Writer as detective

by Suspended Reason

There’s an old Italian phrase, Traduttore, traditore. Translator as traitor. The ethnographer is always a sort of translator, structurally transforming a foreign culture’s logic of practice into a conceptual logic comprehensible to his own culture. And the fiction writer frequently traffics in covert ethnography. Riffing off some ideas @RIPDCB and I worked on in a recent Cleveland Review of Books interview, I’d like to talk about the upstream end of the rigorizing pipeline.

The detective has become a classic literary and cinematic trope the past two centuries for good reason. Partly it’s an elegant plot structure, a way to present audiences with a satisfying puzzle, Chekhov’s smoking gun made full-fledged genre. But artists choose their topos in large part because it’s interesting and relatable to them, personally—hence the endless string of movies about making movies—and the detective serves as a metatextual metaphor for exploring the role of the writer (or filmmaker etc).

As GK Chesterton on city-as-semiotic-environ writes:

…there is no stone in the street and no brick in the wall that is not actually a deliberate symbol—a message from some man, as much as if it were a telegram or a postcard. The narrowest street possesses, in every crook and twist of its intention, the soul of the man who built it, perhaps long in his grave. Every brick has as human a hieroglyph as if it were a graven brick of Babylon; every slate on the roof is as educational a document as if it were a slate covered with addition and subtraction sums.

The city speaks, sound and lightwaves rippling and reverberating off its surfaces, testifying to a thousand truths—some obvious, some subtle; some banal, some paradigm-shifting. The city is a dense field of communication, individuals constantly sending intentional and unintentional messages across the airwaves. We read the city and its occupants as we read a novel, and the writer or filmmaker is a subcreator” (cf. Tolkien, On Fairy Stories”) charged with creating a world rich with this meaning.

But the writer is also frequently a reporter and analyst (the world’s antennae” Pound called artists). He reads the chaos of the city and presents a compressive narrative to his audience. Perhaps he denaturalizes his own perspective in order to see more clearly the world around him (as Jane Austen must have, in depicting her social world). Or perhaps he seeks out and enters foreign cliques and cultures, investigating and reporting on them. The writer-as-detective’s charge is to enter a scene and situation, and to get to the bottom of it” (as in katabasis, or free diving)—to get past surface appearances and comprehend its deeper structure—then model that structure as narrative.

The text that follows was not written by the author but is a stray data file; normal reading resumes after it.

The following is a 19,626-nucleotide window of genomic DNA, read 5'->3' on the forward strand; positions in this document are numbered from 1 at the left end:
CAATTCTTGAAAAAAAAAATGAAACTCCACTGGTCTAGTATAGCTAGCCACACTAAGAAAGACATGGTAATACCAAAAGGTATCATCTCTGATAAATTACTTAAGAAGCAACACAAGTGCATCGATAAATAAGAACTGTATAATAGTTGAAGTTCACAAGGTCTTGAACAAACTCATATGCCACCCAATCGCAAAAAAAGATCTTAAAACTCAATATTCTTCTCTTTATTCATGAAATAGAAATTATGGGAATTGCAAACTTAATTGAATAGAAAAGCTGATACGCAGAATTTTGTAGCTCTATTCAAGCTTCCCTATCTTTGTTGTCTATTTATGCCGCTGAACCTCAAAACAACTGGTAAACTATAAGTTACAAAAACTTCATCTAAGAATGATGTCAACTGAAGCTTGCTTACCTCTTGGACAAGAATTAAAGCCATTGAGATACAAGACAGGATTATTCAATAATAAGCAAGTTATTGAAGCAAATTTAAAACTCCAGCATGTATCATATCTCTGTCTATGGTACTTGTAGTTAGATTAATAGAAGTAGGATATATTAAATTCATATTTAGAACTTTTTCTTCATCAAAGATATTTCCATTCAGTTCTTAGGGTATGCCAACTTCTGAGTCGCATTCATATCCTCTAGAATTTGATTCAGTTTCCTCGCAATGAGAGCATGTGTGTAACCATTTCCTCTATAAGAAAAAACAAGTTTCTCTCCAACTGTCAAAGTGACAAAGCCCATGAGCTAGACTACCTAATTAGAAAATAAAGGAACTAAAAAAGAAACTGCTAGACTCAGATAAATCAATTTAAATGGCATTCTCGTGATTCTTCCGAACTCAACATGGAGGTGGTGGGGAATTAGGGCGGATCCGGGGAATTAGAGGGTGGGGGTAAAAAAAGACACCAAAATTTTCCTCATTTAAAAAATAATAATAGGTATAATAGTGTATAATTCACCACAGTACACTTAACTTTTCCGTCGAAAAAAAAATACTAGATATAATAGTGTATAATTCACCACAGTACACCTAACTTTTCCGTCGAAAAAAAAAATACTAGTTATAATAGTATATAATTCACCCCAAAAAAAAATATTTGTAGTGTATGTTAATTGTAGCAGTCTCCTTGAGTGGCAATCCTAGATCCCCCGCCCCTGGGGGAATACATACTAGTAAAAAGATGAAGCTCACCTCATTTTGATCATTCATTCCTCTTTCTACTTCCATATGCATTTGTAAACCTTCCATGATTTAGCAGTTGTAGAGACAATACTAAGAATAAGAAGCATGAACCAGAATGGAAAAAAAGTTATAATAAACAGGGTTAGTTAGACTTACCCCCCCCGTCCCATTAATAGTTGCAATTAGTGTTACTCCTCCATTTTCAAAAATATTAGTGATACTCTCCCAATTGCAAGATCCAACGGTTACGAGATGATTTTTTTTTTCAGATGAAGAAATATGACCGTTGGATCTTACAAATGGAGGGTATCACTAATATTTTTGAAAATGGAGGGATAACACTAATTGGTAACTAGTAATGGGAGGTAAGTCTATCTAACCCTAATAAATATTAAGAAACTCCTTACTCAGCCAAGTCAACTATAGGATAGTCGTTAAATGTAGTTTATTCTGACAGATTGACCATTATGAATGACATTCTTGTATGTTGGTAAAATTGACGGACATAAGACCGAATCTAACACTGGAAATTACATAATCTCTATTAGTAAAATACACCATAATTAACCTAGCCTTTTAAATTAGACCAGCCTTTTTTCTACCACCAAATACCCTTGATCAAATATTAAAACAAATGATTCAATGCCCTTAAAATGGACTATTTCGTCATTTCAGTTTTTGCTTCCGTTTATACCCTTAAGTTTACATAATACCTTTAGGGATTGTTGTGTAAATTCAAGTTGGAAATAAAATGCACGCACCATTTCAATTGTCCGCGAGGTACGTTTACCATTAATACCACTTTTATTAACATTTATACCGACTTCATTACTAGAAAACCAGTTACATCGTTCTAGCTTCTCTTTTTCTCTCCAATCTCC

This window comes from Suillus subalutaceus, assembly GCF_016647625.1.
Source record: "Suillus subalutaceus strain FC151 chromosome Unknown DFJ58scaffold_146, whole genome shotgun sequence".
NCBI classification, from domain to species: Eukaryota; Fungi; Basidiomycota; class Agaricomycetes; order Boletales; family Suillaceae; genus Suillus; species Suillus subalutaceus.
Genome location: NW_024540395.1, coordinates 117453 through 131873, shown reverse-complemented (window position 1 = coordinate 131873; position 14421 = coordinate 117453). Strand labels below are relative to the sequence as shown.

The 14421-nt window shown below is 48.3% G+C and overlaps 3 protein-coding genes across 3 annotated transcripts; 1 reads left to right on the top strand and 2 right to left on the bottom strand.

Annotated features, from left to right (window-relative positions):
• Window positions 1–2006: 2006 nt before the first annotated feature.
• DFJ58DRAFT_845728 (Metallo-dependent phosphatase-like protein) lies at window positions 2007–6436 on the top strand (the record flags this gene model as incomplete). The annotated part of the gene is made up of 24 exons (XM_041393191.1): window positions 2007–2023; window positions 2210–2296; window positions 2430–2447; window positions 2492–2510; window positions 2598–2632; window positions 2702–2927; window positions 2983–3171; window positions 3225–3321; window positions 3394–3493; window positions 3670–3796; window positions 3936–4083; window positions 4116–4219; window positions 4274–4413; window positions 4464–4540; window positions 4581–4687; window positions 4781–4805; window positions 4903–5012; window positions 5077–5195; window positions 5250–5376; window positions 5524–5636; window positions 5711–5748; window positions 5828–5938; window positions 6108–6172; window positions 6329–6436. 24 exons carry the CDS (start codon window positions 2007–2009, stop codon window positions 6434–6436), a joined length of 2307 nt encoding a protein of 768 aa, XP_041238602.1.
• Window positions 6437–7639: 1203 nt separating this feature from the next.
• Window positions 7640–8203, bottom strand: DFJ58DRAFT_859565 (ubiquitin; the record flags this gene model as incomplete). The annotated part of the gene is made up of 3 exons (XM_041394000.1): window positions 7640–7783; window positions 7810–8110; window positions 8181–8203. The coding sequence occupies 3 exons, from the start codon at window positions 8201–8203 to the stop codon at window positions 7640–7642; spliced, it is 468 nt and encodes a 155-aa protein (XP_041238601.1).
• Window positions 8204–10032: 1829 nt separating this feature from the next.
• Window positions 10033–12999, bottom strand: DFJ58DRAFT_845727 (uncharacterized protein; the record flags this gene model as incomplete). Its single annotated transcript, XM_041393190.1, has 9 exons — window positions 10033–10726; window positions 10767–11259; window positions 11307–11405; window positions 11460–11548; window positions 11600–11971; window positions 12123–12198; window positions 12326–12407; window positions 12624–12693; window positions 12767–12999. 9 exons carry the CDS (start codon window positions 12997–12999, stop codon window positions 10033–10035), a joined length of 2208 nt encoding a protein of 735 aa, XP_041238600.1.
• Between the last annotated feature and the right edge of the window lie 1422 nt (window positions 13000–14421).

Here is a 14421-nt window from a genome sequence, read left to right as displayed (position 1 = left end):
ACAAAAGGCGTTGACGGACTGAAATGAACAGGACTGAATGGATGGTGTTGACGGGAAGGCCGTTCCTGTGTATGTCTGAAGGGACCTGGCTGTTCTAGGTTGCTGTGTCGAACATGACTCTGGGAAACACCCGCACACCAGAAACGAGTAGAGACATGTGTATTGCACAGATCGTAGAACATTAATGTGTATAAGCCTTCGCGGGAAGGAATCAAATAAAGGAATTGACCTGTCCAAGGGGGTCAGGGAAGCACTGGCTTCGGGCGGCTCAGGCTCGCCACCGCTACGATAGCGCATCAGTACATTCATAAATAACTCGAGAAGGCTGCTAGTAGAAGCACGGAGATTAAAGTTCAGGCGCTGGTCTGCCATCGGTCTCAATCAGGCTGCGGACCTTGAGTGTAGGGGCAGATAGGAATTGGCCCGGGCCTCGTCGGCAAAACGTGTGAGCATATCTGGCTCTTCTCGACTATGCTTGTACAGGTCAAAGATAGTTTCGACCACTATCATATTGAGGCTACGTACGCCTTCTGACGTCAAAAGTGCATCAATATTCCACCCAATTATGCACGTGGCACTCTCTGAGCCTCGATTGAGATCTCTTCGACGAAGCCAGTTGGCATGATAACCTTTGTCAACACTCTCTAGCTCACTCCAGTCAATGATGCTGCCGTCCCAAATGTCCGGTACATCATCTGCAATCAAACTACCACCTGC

We see this orientation—towards a detection-of-messages-hidden, a novel narrative re-compression of reality—in party reports and investigative journalism, in the documentaries of Adam Curtis and the discourse around Mike Crumps’s Dimes Square dispatches. We see it in The Wire and True Detective and a thousand other undercover-cop shows. DFW alludes to a similar idea of writer-as-voyeur in E Unibus Pluram,” and voyeurism more broadly is a stock literary/filmic motif (Rear Window, Robbe-Grillet). We see it in Gossip Girl—with Dan Humphrey the writer hacking through the jungle of the Upper East Side—and in Kubrick’s Eyes Wide Shut, the middle-class doctor masquerading as a secret society member to get a glimpse at the truth. (Often the writer is middle class and either slumming it with working & underclasses—as in Orwell, Sinclair, & Vollmann—or else investigating and critiquing upper classes—as in Fitzgerald.) We see writer-as-detective all across Pynchon’s novels, as well as the stoned detective” variant of Inherent Vice. We even see something like it in the famous opening minutes of Wim Wenders’s Wings of Desire, the angels floating through rooms and human scenes, observing and commenting.

Part of this is the legacy of romantic picaresque, where a protagonist might wander or quest across worlds, an adventurer unmoored by social systems or familial attachments. He necessarily needs free time and free space to do his wandering, and his reflections from the road may resemble ethnography. Almost by definition, he has either been excluded from existing social systems (cf Pynchon’s preterite”), or else found them somehow lacking or dissatisfying. (Otherwise, why would the hero wander?) This is a different narrative structure than the classic hero’s journey, where the protagonist specifically sets out looking for a specific something beyond the borders of his garden, which will restore his disrupted homeland to equilibrium.